Hit Your Head Hard? Don’t Take It Lightly

Lilly Mathieu, Staff Writer

Last May, I experienced a “minor” concussion, an injury far too familiar in high school sports. It was quick strike of the metal boom to my head in a high school sailing race, yet it left me with debilitating symptoms for months to come.
Immediately after the hit, I said nothing. I kept sailing, pretending as if my unsteadiness was due to mere physical exhaustion. I went on with my entire weekend, lips sealed about the incident. The timing wasn’t right, as it always isn’t, it was just too close to the New England sailing championships.
But it wasn’t my first concussion. The previous was a worse hit, also while sailing, yet the events I still cannot recall. As I was told, I was blacked out in the water as my partner shook me back to consciousness. However, there was still one thing better about that hit — I took care of myself then. In the following weeks, I took it easy, set aside time to recover, but that was all in the summer, when I had time. I wasn’t constantly practicing for upcoming championships and cramming in studying for AP tests when I had minutes to spare. This time around, a concussion couldn’t have been more untimely.
Despite forgetting nearly everything, there is one moment that I remember perfectly—the following Monday morning. I was in my newspaper class, and in my every effort to keep my eyes glued to the screen, I couldn’t. The light was blazing, torching my eyes, taunting me with an excruciating headache. Upon the request of my teacher, since my stubborn self would never prompt mef to go, I went to the nurse. From the nurse, I was forwarded to my pediatrician. That’s where I got the news that I had already innately known; I had a concussion.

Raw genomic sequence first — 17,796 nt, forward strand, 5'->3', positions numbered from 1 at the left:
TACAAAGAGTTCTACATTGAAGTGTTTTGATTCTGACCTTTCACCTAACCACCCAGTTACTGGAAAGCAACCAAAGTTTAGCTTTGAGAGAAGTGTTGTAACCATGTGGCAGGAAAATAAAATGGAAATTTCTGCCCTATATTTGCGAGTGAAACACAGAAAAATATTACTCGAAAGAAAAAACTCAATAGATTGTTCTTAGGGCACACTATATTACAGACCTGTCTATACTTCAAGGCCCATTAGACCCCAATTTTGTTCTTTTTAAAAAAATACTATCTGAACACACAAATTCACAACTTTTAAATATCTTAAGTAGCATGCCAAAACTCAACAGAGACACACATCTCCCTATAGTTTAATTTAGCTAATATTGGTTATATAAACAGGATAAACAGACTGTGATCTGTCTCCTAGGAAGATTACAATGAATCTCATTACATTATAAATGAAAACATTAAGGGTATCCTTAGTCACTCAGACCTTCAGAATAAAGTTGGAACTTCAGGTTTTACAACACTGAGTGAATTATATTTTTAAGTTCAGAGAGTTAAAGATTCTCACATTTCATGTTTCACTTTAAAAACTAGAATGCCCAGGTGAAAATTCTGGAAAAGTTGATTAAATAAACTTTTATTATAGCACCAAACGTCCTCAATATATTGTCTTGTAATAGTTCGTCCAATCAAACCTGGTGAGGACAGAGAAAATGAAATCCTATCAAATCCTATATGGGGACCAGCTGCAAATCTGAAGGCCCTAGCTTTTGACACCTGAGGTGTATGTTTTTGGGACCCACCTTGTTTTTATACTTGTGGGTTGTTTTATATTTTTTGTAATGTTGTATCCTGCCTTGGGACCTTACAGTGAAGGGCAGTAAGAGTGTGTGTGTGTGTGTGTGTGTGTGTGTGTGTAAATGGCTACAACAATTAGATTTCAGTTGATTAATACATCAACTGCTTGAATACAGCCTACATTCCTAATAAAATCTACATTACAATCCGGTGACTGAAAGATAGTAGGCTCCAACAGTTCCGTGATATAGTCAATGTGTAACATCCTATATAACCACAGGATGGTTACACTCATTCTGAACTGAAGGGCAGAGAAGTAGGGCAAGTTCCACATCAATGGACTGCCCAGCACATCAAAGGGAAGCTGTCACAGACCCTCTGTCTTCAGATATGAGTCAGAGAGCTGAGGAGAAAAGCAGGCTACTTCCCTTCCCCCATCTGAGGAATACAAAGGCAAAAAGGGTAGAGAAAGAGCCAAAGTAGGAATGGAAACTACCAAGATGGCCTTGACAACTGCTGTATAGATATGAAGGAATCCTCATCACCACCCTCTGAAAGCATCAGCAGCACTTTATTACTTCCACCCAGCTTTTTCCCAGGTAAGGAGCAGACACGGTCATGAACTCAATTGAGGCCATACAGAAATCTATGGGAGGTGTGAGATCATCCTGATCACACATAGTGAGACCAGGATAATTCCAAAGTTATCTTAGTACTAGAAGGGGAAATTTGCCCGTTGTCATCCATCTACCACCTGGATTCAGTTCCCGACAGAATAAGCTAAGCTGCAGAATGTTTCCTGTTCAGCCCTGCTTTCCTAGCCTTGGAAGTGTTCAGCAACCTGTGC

I was told that it was most likely minor, that my symptoms would ease in a couple of days, at most a week, as long I said goodbye to the books and set aside technology for awhile. In basic terms, I was told to sit in a dark room, try to sleep, and if I sought out any form of entertainment, to stare at a blank wall. So that’s what I did. Well, in a modified form if I’m being honest. I did sleep, 1- hour durations during the night and punctuated with four or five hour naps during the day. I tried to restrain from any electronic activity and was moderately successful. Despite the doctor’s orders to relax, the thought of missed school work accumulating made me return to school before I should have.
So I went to school, but only lasted an hour. The lights were too bright, the students too loud, and readings too long for me stay for any longer. I wanted to return to school, to routine, but my body wasn’t accepting it.
In the weeks previous to my concussion, my team and I qualified for the New England’s women’s championship. I sailed in the qualifier, qualified as the A team boat and now couldn’t compete in the championship if I didn’t attend school. I deliberated with myself, tried to balance the importance of my health versus the importance of sailing. I came to the final decision to not sail that weekend, in the face of the need to recover, and in the mindset that I’d have to be ready to sail in the co-ed championships the following weekend, which turns out, I couldn’t sail either.
I tried to force myself back into routine. The school did not permit me to return to high school sailing, but I returned to sailing with a club team. I was training on the weekends, and allowed myself to jump back into the deep-end before my brain was ready to swim.
I spent the summer sailing, long practice hours, traveling across country with barely a second to catch my breath. Once I fully returned to school in September for my senior year, I was not the same. I’m not saying that I’m drastically different, but was harder for me to attain the same grades as I did before, to focus in class, to be the same student. I didn’t recognize that a concussion could have long-term cognitive effects. I thought that was just for football players who hit their heads so many times that they couldn’t count their concussions on both hands. I didn’t think I would be a story of a harmful concussion, one of those stories that your doctor tells you to scare you. But I was. I had to realize the damage I did to my brain, I had to realize the reality of my concussion — it was serious.